In a vast country embracing thousands of ethnicities, cultures, languages, and customs from 254 million citizens, equality in Indonesia has become a central issue. Another gap, however, is not between the rich and the poor or ethnic groups but between those who have disabilities and those who don’t. Indonesia’s 21 million disabled are still marginalized.
President Joko Widodo and his vice president, Jusuk Kalla made no less than 54 promises during the election including fighting for the right to education, health and decent work for the disabled. The flagship program was the establishment of Kartu Indonesia Pintar (Indonesian Smart Card) and Kartu Indonesia Sehat (Indonesian Health Card). Those two cards were intended to enable all Indonesians to obtain a 12-year basic education and access to quality health services.
Unfortunately, the needs of the disabled haven’t been addressed in either card. Rather, they are aimed at the general poor. KIP is targeted at school-age children, with Rp600,000 (U$44.35) per year for elementary students, Rp700,000 for junior and senior high school students. The implementation of these funds doesn’t conflict with School Operational Assistance (BOS) funds, as KIP is mandated to meet students’ personal needs such as book purchases and transportation costs.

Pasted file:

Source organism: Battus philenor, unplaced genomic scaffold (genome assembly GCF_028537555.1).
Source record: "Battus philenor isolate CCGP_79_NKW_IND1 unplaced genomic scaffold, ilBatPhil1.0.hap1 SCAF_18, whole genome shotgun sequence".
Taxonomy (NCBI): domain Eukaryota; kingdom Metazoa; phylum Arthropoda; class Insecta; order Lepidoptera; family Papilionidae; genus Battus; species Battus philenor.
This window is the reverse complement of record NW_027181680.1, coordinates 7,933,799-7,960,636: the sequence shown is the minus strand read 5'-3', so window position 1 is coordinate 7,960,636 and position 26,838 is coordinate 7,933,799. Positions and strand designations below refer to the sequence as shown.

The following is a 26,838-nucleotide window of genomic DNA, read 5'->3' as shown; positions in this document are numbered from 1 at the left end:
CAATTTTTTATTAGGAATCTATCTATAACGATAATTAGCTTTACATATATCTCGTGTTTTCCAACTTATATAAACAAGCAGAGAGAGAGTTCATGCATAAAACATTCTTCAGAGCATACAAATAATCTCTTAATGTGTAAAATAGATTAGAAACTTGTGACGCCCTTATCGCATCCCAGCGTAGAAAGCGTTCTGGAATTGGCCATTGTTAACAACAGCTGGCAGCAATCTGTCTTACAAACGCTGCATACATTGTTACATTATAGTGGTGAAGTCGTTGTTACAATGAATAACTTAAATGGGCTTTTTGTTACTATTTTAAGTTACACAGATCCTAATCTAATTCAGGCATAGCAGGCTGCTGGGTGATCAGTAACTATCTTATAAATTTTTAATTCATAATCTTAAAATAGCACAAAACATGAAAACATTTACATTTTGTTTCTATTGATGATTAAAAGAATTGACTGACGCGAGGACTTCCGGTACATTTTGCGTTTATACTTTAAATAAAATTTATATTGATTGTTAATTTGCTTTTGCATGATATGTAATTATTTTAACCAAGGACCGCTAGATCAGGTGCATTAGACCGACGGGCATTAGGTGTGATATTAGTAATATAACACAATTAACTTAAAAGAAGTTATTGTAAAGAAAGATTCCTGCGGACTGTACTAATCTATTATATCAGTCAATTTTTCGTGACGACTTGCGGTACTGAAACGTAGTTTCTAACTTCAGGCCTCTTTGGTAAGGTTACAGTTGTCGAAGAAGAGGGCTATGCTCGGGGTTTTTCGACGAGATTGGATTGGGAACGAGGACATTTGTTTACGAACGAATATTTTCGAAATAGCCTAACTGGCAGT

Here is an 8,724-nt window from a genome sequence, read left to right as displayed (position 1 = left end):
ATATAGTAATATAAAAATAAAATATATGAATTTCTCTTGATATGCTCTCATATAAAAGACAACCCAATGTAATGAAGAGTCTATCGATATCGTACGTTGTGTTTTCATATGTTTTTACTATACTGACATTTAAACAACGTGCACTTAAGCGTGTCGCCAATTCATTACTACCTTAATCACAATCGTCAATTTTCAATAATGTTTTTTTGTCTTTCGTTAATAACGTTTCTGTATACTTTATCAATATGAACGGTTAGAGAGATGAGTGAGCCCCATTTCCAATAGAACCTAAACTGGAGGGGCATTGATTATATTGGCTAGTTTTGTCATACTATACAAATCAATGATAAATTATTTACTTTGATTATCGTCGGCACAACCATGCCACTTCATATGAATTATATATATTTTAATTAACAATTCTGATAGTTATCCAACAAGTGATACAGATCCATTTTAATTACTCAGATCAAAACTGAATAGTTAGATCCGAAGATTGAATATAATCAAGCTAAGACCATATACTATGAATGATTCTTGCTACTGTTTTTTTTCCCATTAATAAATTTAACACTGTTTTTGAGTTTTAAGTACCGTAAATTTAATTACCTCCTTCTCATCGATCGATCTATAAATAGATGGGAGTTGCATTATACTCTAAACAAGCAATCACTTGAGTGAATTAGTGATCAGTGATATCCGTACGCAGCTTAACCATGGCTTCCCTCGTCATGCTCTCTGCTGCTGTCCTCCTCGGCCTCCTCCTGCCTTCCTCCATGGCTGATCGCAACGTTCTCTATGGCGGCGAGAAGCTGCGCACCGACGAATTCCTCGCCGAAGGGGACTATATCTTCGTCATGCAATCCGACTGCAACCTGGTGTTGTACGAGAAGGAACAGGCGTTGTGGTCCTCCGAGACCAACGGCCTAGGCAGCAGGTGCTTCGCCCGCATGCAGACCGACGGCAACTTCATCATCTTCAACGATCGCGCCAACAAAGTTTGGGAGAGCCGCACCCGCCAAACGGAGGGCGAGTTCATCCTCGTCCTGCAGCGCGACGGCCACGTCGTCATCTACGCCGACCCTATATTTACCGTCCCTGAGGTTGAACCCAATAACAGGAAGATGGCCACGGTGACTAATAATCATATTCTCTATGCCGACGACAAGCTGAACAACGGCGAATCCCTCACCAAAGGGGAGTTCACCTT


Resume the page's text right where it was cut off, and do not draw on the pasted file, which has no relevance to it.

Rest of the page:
The amount is certainly not enough to finance the needs of disabled students whose requirements are far greater than those of non-disabled students. In addition to requiring funds for purchasing and maintaining their medical assistance needs, many also require special books that are not sold commercially. Moreover, the parents of those enrolled in inclusive schools will be charged for the cost of hiring a Special Companion Teacher (GPK) for their child with a minimum salary of Rp1 million per month.
Indeed, to accommodate the needs of the disabled, the government also provides a Social Assistance Wealth Card for Heavy Disability (ASPDB) from the special state budget for people with severe disabilities. Funds worth Rp1.2 million per year can be disbursed every four months. Since 2015, 22,000 people with severe disabilities have received the ASPDB card.